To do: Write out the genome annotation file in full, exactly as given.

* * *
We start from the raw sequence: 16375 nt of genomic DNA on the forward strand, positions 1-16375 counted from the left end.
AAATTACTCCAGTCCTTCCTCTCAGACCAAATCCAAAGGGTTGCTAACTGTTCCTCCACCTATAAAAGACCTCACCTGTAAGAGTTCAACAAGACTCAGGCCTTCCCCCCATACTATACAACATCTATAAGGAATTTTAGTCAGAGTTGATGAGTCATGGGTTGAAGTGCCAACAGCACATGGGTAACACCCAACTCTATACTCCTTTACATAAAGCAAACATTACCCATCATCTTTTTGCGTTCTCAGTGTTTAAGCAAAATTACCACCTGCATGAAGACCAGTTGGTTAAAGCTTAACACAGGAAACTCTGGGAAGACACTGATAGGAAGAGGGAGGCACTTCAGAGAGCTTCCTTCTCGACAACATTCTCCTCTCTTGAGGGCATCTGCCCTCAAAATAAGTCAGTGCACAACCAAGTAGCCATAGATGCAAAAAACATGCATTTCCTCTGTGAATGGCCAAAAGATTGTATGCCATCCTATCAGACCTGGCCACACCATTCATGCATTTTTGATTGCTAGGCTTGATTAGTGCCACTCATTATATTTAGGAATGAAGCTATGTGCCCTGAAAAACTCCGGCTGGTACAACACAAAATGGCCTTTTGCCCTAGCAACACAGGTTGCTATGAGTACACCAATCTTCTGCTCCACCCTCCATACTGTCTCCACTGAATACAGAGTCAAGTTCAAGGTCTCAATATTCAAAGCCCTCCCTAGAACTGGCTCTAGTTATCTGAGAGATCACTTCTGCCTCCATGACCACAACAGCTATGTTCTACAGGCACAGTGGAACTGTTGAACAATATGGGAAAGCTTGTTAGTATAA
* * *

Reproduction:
We start from the raw sequence: 16375 nt of genomic DNA on the forward strand, positions 1-16375 counted from the left end.
AAATTACTCCAGTCCTTCCTCTCAGACCAAATCCAAAGGGTTGCTAACTGTTCCTCCACCTATAAAAGACCTCACCTGTAAGAGTTCAACAAGACTCAGGCCTTCCCCCCATACTATACAACATCTATAAGGAATTTTAGTCAGAGTTGATGAGTCATGGGTTGAAGTGCCAACAGCACATGGGTAACACCCAACTCTATACTCCTTTACATAAAGCAAACATTACCCATCATCTTTTTGCGTTCTCAGTGTTTAAGCAAAATTACCACCTGCATGAAGACCAGTTGGTTAAAGCTTAACACAGGAAACTCTGGGAAGACACTGATAGGAAGAGGGAGGCACTTCAGAGAGCTTCCTTCTCGACAACATTCTCCTCTCTTGAGGGCATCTGCCCTCAAAATAAGTCAGTGCACAACCAAGTAGCCATAGATGCAAAAAACATGCATTTCCTCTGTGAATGGCCAAAAGATTGTATGCCATCCTATCAGACCTGGCCACACCATTCATGCATTTTTGATTGCTAGGCTTGATTAGTGCCACTCATTATATTTAGGAATGAAGCTATGTGCCCTGAAAAACTCCGGCTGGTACAACACAAAATGGCCTTTTGCCCTAGCAACACAGGTTGCTATGAGTACACCAATCTTCTGCTCCACCCTCCATACTGTCTCCACTGAATACAGAGTCAAGTTCAAGGTCTCAATATTCAAAGCCCTCCCTAGAACTGGCTCTAGTTATCTGAGAGATCACTTCTGCCTCCATGACCACAACAGCTATGTTCTACAGGCACAGTGGAACTGTTGAACAATATGGGAAAGCTTGTTAGTATAA